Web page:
It's both a good thing and a bad thing — it's un­nerv­ing maybe for for­eign­ers who aren't used to the sin­cere con­ge­nial­ity of Filipinos. We re­ally want to take care of you. We re­ally care. Yup, we're re­ally nice. Nope, we don't ex­pect any­thing in re­turn. We're glad to help. We give a f**k about you. :)

5. Yaya?

The idea of self-ser­vice, where we have to pick up af­ter our­selves in, e.g., clean up af­ter ev­ery meal in a fast food res­tau­rant, or bag our own gro­ceries, or fill up the gas in our cars, is com­pletely alien here. No mat­ter how rich or poor you are, there's al­ways some­one who will pick up af­ter you in the Philip­pines. Truly we are one na­tion spoiled and pam­pered to death.

6. No one wants to walk.

We can blame it on a few things: it's too hot out­side, there are non-ex­is­tent side­walks, and it's not re­motely safe to be a pedes­trian. Hence, if Filipinos have to choose be­tween walk­ing for 200 me­ters or tak­ing their car and trans­fer­ring it to an­other park­ing area, they would choose the lat­ter.

7. Why is it so hard to find a trash can, any­where?

Over­seas, there's al­ways a trash bin in ev­ery block or within 200 me­ters away from you. But why is it so hard to find a trash can here, any­where? Even in malls, you can't re­ally find a bin any­where, so you're forced to bring your trash in your bag un­til you get home.

My friend say it's a safety con­cern, about po­ten­tial crim­i­nals leav­ing a bomb on the bin. But still, aren't there bet­ter ways for us to get easy ac­cess to a trash bin in pub­lic spa­ces?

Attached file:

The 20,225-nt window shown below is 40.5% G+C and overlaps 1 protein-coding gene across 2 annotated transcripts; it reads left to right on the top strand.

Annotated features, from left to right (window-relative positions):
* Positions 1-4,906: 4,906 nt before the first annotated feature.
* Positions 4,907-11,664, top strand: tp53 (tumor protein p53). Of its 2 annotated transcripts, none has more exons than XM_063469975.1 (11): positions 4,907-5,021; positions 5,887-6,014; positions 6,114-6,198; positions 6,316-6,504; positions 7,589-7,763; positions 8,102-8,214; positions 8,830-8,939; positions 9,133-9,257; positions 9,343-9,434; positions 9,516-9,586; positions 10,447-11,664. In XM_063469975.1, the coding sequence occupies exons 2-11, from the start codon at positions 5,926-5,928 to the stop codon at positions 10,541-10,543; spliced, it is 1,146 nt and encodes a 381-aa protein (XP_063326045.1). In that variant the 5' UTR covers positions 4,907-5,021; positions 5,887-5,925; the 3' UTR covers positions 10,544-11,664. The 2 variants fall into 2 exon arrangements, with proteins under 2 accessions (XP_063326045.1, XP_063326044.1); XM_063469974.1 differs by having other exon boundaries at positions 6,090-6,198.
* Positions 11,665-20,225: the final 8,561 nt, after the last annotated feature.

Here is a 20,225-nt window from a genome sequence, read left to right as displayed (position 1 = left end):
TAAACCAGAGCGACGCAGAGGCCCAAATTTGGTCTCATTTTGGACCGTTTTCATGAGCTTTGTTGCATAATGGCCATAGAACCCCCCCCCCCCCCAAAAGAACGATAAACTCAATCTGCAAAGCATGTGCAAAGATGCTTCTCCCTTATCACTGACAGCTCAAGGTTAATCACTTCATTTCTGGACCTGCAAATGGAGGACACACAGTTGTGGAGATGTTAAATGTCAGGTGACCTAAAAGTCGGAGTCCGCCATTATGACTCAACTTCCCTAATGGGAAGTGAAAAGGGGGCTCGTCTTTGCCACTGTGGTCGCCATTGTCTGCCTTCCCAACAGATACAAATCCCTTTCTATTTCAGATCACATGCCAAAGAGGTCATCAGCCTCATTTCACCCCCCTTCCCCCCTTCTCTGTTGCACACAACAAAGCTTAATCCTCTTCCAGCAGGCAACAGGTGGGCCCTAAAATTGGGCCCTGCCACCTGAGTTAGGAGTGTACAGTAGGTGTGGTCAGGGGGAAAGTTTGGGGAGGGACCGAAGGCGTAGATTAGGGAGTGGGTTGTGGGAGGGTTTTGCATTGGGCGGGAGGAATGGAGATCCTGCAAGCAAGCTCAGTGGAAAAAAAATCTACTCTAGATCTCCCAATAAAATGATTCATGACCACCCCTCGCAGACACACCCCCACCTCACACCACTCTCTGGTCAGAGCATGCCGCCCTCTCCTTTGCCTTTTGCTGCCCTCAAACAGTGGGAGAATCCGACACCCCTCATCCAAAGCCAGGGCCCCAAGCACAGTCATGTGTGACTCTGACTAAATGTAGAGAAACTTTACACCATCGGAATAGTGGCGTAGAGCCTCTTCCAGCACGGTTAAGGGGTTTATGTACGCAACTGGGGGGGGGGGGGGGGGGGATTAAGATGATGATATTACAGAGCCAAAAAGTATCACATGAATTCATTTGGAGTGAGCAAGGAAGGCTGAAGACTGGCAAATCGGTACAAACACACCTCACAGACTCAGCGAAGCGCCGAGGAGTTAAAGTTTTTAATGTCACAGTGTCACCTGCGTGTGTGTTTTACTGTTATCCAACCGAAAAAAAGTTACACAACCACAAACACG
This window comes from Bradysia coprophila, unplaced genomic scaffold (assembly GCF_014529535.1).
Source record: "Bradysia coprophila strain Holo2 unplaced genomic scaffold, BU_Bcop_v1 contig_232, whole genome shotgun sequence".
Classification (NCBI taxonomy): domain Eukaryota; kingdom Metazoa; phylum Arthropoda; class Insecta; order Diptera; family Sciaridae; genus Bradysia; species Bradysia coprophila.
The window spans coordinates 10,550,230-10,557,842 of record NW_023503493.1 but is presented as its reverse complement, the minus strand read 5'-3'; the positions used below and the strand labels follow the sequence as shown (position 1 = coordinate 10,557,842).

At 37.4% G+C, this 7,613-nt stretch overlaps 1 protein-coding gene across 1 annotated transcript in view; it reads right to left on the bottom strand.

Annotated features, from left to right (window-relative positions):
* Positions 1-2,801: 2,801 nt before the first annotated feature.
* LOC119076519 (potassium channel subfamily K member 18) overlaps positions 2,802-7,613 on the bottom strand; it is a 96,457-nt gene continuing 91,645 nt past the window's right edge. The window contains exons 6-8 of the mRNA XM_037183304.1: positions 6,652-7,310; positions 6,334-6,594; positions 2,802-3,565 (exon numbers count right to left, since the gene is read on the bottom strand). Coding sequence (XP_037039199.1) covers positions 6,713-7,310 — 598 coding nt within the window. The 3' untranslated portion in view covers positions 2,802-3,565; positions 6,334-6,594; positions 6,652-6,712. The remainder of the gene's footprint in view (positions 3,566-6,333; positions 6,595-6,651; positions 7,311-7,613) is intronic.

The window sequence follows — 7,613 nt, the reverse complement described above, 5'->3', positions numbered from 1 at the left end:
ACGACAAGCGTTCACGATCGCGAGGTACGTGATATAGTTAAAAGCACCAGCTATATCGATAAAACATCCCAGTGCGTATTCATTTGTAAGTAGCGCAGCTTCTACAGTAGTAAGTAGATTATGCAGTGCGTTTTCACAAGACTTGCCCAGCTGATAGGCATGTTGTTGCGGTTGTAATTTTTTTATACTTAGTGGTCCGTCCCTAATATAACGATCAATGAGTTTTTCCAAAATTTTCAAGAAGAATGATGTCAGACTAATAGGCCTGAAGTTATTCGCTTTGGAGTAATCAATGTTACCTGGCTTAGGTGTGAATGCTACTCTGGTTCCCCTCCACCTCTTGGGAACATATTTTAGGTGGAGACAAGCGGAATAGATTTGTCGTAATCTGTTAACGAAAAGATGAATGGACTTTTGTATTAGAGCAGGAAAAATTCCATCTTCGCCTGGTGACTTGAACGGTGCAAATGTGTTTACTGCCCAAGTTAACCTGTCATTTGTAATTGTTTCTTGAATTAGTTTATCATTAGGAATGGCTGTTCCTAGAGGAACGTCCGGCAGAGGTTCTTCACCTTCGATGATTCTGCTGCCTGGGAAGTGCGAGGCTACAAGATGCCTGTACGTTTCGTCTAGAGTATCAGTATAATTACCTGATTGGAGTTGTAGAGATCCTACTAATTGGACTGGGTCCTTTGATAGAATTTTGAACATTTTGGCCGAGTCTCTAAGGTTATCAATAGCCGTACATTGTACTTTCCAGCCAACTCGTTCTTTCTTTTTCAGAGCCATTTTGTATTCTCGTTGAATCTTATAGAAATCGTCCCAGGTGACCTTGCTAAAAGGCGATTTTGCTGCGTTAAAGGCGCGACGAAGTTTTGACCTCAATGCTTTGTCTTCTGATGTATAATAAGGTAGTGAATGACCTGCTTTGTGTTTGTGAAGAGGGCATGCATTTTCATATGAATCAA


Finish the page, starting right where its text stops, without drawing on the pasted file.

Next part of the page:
8. The Air!

As soon as I left my 20-hour JFK-MNL flight, ev­ery inch of my skin could feel the heav­i­ness and hot­ness of hu­mid, 38-de­gree-Cel­sius, pol­luted Manila air: I'm home!

Af­ter ex­pe­ri­enc­ing dry air and cool weather, I didn't know how bad my skin would re­act to the air back home. I had a bad break­out a few months upon ar­riv­ing in the Philip­pines!

I ex­pe­ri­enced a bad break­out when I got back home, and I had to in­vest in skin­care, fa­cials and mi­cro-needling be­fore my skin was back to nor­mal (and even bet­ter, I would say!) I think my Indo-malay skin is re­ally made for hu­mid, trop­i­cal weather.

9. Ev­ery­thing here is so cheap!!! — and so ex­pen­sive!!!

It feels great that I no longer have to shell out at least 10 bucks for street food and 20 for a sit- down res­tau­rant. Ev­ery­thing is so cheap here — restau­rants, mas­sages, fa­cials, hair­cuts, man­i­cures — oh the lux­ury to do ev­ery­thing once you're back home!

And at the same time, ev­ery­thing is sooo ex­pen­sive! I miss the num­ber of op­tions you can get in Amer­i­can stores. I miss how cheap clothes, branded stuff and Greek yo­gurt is in Amer­ica. I miss Ama­zon Prime. and the out­let shops. and Black Fri­day.

Gen­er­ally, ser­vices in the Philip­pines are cheap but (im­ported) goods are ex­pen­sive, and op­tions are lim­ited.

10. Pork is LIFE

I se­ri­ously did not eat much pork when I was in the US, it wasn't as pop­u­lar. There was al­ways chicken and beef, but pork didn't have the fre­quency in the menu ap­pear­ances.

But here — OMG. It's so hard to avoid pork. We are ob­sessed with ev­ery part of the pig: le­chon (whole pig), pata (knuck­les), sisig (cheek), tus­lob buwa (brains), din­uguan (blood) and more.

I miss you Philip­pines — you in­deed con­tinue to sur­prise me ev­ery­day!